The journey from barista knock box to Alconbury factory
We are often asked how waste coffee grounds make their way from the bottom of a coffee machine to our factory in Alconbury Weald, Cambridgeshire – and the distances covered by our collection routes often surprise people.
We have long-standing coffee waste collections from London’s busiest Network Rail train stations and collect from Costa cafes nationally; and over the last several years we’ve established a network for waste coffee collection from all around London. But recent expansions have seen waste coffee from as far and wide as the Flour Pot Bakery in Brighton, the University of Birmingham, and even Manchester Airport arrive at our factory in Alconbury for processing.
So how is it done?
Wherever possible, we use vehicles that are already on the road – which minimises waste mileage, optimises existing transport routes and hubs, and stays true to bio-bean’s sustainability mission.
One example is Greggs. Greggs delivers products from its distribution centre in Kettering to its centre in Enfield every day. This delivery vehicle used to be empty as it made its way back to Kettering to reload.
But now, this vehicle drops off hundreds of buckets of waste coffee grounds, collected from Greggs sites, at our factory along the return journey back to Kettering. This is known as backhauling waste and in this way, bio-bean receives tonnes of coffee waste daily, while Greggs avoids having an empty vehicle driving on the roads.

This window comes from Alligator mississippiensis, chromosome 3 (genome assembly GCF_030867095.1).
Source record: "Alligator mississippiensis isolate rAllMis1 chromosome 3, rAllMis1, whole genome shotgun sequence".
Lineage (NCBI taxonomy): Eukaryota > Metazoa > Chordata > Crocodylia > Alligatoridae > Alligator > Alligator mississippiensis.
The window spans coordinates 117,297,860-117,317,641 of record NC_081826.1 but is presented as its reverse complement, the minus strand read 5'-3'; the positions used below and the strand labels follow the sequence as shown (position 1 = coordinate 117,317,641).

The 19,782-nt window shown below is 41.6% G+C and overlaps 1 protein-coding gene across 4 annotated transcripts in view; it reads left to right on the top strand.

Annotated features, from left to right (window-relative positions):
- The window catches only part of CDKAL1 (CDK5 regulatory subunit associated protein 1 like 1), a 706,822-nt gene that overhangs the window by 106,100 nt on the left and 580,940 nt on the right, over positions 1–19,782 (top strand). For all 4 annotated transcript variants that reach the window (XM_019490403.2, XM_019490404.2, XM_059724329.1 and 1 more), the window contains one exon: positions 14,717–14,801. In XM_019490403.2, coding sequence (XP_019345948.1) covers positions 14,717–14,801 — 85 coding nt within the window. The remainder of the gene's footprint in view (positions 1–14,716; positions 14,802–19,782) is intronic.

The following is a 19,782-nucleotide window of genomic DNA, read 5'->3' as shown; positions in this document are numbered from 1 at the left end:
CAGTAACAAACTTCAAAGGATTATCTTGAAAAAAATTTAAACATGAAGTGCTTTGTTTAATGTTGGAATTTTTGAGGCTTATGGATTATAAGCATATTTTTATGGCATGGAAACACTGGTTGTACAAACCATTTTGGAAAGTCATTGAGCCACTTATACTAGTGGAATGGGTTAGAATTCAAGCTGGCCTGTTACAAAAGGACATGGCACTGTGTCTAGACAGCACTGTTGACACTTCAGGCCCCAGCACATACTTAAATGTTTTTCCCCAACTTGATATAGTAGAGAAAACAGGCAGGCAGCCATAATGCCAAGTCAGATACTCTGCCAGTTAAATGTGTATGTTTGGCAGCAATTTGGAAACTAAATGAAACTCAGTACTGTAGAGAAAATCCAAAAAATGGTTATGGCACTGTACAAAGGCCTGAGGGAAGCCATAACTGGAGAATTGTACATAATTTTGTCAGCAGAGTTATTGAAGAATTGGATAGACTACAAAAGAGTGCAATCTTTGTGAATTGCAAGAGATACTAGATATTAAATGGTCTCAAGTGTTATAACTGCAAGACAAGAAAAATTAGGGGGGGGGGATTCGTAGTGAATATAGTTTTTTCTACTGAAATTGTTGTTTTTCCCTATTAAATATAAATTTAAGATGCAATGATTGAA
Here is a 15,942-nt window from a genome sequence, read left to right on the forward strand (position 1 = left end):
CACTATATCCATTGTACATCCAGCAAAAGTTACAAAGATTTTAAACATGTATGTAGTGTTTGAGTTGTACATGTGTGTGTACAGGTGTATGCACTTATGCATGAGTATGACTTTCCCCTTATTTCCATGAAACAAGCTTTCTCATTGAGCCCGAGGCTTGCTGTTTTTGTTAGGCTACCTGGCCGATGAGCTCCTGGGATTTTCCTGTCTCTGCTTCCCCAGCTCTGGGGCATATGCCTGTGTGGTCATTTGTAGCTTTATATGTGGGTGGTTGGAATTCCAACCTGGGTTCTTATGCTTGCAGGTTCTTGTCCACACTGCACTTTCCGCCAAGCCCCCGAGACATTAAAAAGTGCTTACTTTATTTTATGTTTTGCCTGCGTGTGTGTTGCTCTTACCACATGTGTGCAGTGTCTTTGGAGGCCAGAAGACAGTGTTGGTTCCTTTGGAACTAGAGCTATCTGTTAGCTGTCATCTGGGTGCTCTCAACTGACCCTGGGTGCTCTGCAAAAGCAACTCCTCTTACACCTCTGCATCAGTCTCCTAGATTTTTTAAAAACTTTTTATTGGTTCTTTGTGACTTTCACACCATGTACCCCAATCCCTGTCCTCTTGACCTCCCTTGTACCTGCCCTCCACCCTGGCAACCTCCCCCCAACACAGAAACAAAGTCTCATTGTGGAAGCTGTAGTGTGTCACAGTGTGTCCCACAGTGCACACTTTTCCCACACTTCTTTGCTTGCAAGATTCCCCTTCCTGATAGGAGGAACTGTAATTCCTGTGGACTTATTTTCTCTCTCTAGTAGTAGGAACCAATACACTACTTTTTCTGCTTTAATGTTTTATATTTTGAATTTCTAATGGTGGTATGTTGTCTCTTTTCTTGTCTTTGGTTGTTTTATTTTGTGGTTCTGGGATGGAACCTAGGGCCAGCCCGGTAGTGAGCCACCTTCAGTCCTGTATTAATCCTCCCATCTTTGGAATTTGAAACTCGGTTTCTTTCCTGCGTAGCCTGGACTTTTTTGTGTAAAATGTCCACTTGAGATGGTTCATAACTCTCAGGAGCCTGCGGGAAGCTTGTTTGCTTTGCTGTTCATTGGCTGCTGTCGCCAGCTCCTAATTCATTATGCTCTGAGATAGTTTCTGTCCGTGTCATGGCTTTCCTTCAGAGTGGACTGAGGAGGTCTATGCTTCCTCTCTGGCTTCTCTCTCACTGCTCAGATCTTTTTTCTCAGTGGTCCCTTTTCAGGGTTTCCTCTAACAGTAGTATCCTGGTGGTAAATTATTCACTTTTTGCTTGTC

Businesses can also make their own arrangements to transport their waste coffee to bio-bean.
New friends of bio-bean, Leeds-based Fitch Brew Co got in touch after realising they produce over half a tonne of waste coffee grounds every month as part of their cold brewing process. They were reluctant to see the coffee sent to general or food waste, and they now transport their coffee waste every month in bulk bags to bio-bean’s factory.
We are able to arrange waste coffee collection from more and more locations, by means of a number of different transportation methods. So if you’re curious about whether you could be sending us your waste coffee grounds, saving money and reducing greenhouse gas emissions, get in touch and we’ll do our very best to set it up.
By Julia Porter, Senior Account Manager